Rachel Allison Hall gives Black Voices the last word. (WTTW News)

The Chicago-based comedian and actor talks about making the most of a year spent at home.

Looking Back at a Year of COVID-19

(WTTW News)

This month marks the anniversary of pandemic-induced shutdowns across Illinois. As we close out a year of COVID-19, we assess the road behind us, and the journey ahead. 

Latino Voices: One Year of COVID-19

Dr. Marina Del Rios receives the first dose of the COVID-19 vaccine by city officials on Tuesday, Dec. 15, 2020 at The Loretto Hospital. (WTTW News)

A look back on the impact of the pandemic on the Latino community after one year, with doctors Marina del Rios, Juanita Mora and Evelyn Figueroa.

How Technology is Helping the Visually Impaired Find Employment

Jose Martinez (WTTW News)

With 10,000 people turning 65 every day in the U.S., the number of people with visual impairment or blindness is expected to rise significantly in the coming years. Here’s how two Chicago-area institutions have been working to support the visually impaired for over a century. 

Criminal Justice Law Will End Cash Bail, Mandate Body Cameras

(WTTW News)

Gov. J. B. Pritzker signed a criminal justice bill Monday that is massive both in its size – 764 pages – and scope. We discuss the the coming changes and what concerns the bill raises for opponents.

Notes on Jazz: ‘Bebop Fairy Tales’ Riffs on History

Jazz is the foundation of Mark Ruffin’s entire career as a music historian, journalist and broadcaster. In this week’s Black Voices Book Club selection, the principles of jazz composition also inspired his fictional takes on topics of race and intolerance.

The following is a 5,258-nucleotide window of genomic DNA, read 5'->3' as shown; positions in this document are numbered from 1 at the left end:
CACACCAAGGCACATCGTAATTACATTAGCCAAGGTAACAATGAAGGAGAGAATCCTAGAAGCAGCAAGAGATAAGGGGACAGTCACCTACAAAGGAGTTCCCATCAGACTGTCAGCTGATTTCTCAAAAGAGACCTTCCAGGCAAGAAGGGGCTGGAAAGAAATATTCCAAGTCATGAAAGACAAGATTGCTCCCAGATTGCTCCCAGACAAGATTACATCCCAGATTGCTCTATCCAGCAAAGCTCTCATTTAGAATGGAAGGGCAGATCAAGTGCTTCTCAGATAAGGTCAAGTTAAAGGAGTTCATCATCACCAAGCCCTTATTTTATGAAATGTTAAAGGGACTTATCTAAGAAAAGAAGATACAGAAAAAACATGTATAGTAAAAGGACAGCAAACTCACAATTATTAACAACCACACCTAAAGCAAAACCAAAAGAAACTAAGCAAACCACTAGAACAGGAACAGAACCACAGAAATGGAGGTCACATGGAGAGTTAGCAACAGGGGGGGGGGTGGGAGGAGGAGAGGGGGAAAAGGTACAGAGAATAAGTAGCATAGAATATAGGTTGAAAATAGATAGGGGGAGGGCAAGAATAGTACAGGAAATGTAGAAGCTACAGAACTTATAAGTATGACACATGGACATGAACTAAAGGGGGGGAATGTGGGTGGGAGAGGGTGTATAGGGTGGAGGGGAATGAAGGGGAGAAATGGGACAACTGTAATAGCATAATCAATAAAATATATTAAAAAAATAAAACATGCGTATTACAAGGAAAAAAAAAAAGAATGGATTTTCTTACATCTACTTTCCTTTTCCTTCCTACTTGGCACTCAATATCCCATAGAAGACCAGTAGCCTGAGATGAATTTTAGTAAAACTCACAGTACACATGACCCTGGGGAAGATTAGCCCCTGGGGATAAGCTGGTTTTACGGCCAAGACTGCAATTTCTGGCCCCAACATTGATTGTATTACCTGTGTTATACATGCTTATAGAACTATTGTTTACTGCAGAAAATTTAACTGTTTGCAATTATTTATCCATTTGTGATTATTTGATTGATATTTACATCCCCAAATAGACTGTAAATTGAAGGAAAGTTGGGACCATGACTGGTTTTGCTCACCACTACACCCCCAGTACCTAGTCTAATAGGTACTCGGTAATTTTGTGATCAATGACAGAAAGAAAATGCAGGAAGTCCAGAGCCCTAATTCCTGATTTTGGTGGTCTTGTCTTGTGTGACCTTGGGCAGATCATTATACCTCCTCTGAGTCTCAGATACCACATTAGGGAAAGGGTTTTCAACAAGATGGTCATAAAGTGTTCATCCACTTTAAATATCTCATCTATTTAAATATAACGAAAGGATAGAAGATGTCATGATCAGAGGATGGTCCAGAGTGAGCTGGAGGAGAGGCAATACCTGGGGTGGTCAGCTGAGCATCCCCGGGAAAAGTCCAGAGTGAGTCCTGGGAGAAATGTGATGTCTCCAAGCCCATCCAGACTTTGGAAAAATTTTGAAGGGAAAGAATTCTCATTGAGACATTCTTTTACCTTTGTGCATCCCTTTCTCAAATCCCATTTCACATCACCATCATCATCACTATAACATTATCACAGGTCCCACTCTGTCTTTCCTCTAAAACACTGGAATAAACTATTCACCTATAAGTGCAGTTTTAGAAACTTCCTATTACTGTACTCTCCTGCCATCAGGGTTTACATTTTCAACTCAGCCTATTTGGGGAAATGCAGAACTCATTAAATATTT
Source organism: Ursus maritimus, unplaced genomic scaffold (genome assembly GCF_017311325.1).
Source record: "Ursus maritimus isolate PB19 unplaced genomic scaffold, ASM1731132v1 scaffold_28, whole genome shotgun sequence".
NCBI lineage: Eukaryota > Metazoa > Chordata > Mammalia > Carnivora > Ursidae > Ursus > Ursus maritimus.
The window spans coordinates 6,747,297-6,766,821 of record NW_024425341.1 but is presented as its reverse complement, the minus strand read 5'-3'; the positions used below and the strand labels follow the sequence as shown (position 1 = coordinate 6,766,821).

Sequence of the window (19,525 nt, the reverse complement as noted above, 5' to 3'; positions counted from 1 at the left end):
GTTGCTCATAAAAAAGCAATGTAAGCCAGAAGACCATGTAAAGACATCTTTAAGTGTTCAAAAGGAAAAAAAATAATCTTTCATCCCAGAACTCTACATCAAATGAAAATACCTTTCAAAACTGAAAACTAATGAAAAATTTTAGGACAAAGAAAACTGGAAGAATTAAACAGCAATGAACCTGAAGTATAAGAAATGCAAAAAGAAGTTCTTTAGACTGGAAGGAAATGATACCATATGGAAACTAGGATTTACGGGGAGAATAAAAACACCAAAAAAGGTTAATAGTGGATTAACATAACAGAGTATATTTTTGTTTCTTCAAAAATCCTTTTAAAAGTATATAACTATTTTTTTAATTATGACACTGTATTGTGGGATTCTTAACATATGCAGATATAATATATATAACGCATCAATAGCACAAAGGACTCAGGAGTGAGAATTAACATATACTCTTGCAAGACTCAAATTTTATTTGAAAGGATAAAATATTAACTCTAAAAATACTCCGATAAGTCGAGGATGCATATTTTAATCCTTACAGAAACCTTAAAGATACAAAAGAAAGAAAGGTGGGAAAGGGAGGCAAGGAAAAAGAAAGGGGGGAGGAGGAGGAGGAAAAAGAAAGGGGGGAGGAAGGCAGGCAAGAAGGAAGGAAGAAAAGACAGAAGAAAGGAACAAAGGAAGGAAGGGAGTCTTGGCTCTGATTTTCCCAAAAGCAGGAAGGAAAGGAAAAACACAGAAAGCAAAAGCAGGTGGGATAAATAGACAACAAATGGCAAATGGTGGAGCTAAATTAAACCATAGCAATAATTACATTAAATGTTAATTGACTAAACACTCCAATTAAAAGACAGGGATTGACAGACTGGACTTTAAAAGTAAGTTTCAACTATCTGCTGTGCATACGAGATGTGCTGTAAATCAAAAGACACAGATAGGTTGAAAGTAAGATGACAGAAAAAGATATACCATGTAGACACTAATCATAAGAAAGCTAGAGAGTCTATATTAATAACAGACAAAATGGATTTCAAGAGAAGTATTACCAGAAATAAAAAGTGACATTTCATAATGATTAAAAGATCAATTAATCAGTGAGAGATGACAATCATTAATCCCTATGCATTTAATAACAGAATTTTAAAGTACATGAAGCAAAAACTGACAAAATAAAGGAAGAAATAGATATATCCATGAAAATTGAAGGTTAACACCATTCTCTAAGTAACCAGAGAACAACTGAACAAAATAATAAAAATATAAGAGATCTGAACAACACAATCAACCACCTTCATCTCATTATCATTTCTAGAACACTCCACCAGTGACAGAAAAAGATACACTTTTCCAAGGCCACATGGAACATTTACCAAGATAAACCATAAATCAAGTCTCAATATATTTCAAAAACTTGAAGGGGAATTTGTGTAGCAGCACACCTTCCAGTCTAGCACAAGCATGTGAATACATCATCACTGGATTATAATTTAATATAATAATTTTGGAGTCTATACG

‘Our People’ 1968 Interview: Sammy Davis Jr.

Sammy Davis Jr. appears on WTTW’s “Our People” in 1968. (WTTW)

In this recently rediscovered interview, the Grammy Award-winning actor talks with “Our People” host Jim Tilmon about how media representations affect popular perceptions.

Day Laborers Face Increased Difficulties Amid COVID-19

(WTTW News)

How Chicago’s day laborers, many of whom are undocumented, are finding — and not finding — work during the coronavirus pandemic.

La Ultima Palabra: Anyiné Galván Rodríguez

Anyiné Galván Rodríguez (WTTW News)

From Cuba to the Dominican Republic to right here in Chicago, millions of Afro Latinos speak their culture through their language and wear their African heritage on their bodies, especially in their hair texture.

‘Our People’ 1968 Interview: Diahann Carroll

A still image from video shows an interview with Diahann Carroll on “Our People.” (WTTW)

Black women’s hair, particularly in the workplace, has been the subject of endless discussion in recent years. In this rediscovered 1968 interview from the WTTW show “Our People,” actor Diahann Carroll tells a story that demonstrates it’s not exactly a new issue.